Hasn't that been known for a while, that Apple basically copied the API of PowerVR, so they didn't have to change their drivers that much?
            Presenting a familiar API to developers is one thing, but an API can hide the hardware interfaces behind it which may not be anything like the PowerVR chips themselves. That's not to say there isn't PowerVR IP in the M GPUs, only that they don't actually have to be anything beyond the software interfaces that resembles the originating technology. APIs are both patentable (traditionally) and copyrightable (thanks to Oracle v. Google) in the US. That's not to say there aren't interop fair use arguments that aren't applicable, but in this case I doubt they would apply.

            How much the hardware behind the interfaces resembles PowerVR is an open question.

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            • #7
              Originally posted by stormcrow View Post
              APIs are both patentable (traditionally) and copyrightable (thanks to Oracle v. Google) in the US.
              Sorry , but I have to correct you there. Justice Stephen Breyer (since retired) wrote in his majority opinion that even if APIs were copyrightable, then implementing or using third party APIs would still constitute fair use, so Google did not infringe Sun's (later Oracle's) IP by implementing Java APIs in android. In the Google v Oracle decision, SCOTUS declined to settle the question of whether APIs are copyrightable in the first place.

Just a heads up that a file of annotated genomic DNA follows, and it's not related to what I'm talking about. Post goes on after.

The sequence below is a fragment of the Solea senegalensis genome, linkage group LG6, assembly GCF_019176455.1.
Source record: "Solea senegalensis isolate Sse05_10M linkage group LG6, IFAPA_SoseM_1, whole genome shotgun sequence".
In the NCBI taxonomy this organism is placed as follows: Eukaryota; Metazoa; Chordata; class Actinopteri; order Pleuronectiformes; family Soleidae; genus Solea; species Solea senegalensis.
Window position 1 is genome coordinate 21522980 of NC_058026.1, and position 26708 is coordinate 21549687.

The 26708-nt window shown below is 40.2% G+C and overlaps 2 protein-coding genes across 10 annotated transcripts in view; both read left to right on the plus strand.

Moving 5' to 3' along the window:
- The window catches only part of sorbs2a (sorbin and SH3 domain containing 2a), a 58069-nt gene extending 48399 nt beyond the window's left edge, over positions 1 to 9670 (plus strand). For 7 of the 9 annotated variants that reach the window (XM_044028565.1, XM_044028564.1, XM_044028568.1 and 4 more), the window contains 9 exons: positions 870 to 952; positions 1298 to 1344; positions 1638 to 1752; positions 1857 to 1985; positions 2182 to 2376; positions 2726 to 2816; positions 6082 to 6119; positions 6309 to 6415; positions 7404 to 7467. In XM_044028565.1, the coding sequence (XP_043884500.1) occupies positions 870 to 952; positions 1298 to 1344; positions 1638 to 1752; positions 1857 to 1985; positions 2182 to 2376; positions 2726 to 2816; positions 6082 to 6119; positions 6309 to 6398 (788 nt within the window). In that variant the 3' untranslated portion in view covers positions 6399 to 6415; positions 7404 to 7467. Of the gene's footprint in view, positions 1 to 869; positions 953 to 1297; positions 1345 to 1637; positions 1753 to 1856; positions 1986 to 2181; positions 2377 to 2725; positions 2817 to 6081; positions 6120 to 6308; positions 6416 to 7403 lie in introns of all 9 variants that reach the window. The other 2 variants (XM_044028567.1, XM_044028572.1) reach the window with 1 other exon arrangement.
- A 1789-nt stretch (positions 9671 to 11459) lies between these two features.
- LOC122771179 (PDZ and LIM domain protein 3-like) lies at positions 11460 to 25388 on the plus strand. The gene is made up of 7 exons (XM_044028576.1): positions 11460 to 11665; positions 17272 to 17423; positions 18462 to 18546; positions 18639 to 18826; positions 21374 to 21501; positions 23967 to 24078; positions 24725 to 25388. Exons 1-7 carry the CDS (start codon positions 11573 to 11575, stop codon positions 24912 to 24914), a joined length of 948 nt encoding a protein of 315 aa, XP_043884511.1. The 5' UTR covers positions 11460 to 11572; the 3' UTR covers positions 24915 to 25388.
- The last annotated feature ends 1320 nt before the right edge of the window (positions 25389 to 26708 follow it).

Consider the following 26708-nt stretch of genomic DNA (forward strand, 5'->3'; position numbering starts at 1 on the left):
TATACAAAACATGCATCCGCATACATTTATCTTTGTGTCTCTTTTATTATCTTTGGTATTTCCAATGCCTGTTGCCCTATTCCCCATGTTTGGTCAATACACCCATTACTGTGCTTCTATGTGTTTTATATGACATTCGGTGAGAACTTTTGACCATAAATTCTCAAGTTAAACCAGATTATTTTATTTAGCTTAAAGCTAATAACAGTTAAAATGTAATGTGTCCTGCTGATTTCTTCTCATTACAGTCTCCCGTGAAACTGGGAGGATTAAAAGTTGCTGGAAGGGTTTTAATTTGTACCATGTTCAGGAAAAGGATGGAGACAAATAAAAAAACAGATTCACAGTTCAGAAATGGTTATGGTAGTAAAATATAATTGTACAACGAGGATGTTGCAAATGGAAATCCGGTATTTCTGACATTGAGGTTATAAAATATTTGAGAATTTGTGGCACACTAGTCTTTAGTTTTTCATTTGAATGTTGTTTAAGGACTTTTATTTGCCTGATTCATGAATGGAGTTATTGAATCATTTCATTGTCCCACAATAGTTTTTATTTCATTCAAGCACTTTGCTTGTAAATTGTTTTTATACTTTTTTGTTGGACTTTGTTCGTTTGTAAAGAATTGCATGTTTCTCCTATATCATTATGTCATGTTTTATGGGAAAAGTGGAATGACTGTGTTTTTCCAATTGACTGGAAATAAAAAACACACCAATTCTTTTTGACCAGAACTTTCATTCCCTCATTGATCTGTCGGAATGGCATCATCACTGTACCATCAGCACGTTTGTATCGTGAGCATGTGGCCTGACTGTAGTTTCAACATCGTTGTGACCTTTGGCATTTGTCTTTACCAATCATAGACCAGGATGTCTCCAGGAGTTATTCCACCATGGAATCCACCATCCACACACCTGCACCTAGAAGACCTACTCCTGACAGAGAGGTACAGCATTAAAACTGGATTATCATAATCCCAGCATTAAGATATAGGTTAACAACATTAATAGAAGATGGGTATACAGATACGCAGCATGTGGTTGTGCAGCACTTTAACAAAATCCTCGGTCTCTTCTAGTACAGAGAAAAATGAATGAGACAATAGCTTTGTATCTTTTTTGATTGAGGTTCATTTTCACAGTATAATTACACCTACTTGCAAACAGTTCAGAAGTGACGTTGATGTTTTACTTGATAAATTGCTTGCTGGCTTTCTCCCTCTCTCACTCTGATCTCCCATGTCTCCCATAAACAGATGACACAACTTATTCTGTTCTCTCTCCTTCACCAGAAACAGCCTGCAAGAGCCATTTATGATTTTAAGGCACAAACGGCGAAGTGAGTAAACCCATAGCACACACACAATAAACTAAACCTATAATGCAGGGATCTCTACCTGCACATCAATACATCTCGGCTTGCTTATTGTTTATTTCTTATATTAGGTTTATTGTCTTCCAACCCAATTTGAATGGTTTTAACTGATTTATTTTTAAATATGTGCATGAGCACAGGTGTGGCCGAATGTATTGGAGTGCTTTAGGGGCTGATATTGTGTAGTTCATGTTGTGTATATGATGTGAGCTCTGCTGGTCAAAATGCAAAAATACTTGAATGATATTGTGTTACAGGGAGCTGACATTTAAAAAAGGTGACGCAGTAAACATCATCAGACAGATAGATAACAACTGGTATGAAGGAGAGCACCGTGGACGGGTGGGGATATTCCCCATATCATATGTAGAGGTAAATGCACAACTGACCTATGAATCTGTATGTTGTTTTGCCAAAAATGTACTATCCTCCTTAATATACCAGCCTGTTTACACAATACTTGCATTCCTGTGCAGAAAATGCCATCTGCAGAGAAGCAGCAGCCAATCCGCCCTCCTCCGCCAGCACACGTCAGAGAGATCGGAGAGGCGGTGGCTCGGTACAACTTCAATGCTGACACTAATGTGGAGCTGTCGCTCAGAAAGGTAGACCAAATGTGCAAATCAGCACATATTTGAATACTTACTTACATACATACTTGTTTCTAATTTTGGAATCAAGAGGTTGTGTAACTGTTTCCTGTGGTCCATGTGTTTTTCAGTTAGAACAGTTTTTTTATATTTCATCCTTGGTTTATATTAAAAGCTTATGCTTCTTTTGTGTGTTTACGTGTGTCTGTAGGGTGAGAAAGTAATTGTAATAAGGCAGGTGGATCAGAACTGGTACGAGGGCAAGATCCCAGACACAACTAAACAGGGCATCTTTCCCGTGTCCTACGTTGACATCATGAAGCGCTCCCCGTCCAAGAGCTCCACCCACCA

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              • #8
                Originally posted by stormcrow View Post
                Presenting a familiar API to developers is one thing, but an API can hide the hardware interfaces behind it which may not be anything like the PowerVR chips themselves.
                Not likely. If the hardware works in a fundamentally different way, the API needs to reflect that for the sake of efficiency (not to mention reducing complexity). And Apple cares about nothing more than efficiency.

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                • #9
                  I made that prediction about Apple's GPU's. Turns out it took nearly a month to find out.
                  https://www.phoronix.com/forums/foru...30#post1340130

                  Developer12 was wrong.
                  https://www.phoronix.com/forums/foru...e2#post1340143

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                  • #10
                    Originally posted by Dukenukemx View Post
                    I made that prediction about Apple's GPU's. Turns out it took nearly a month to find out.
                    https://www.phoronix.com/forums/foru...30#post1340130

                    Developer12 was wrong.
                    https://www.phoronix.com/forums/foru...e2#post1340143
                    Apple never stopped paying imagination for their IP. The AGX is a TBDR GPU after all. And imagination hold bucket loads of patents related to that tech.

                    But from what Andrei hinted at before he left Anandtech, the actual cores in Apples GPUs diverged a lot from the powerVR designs.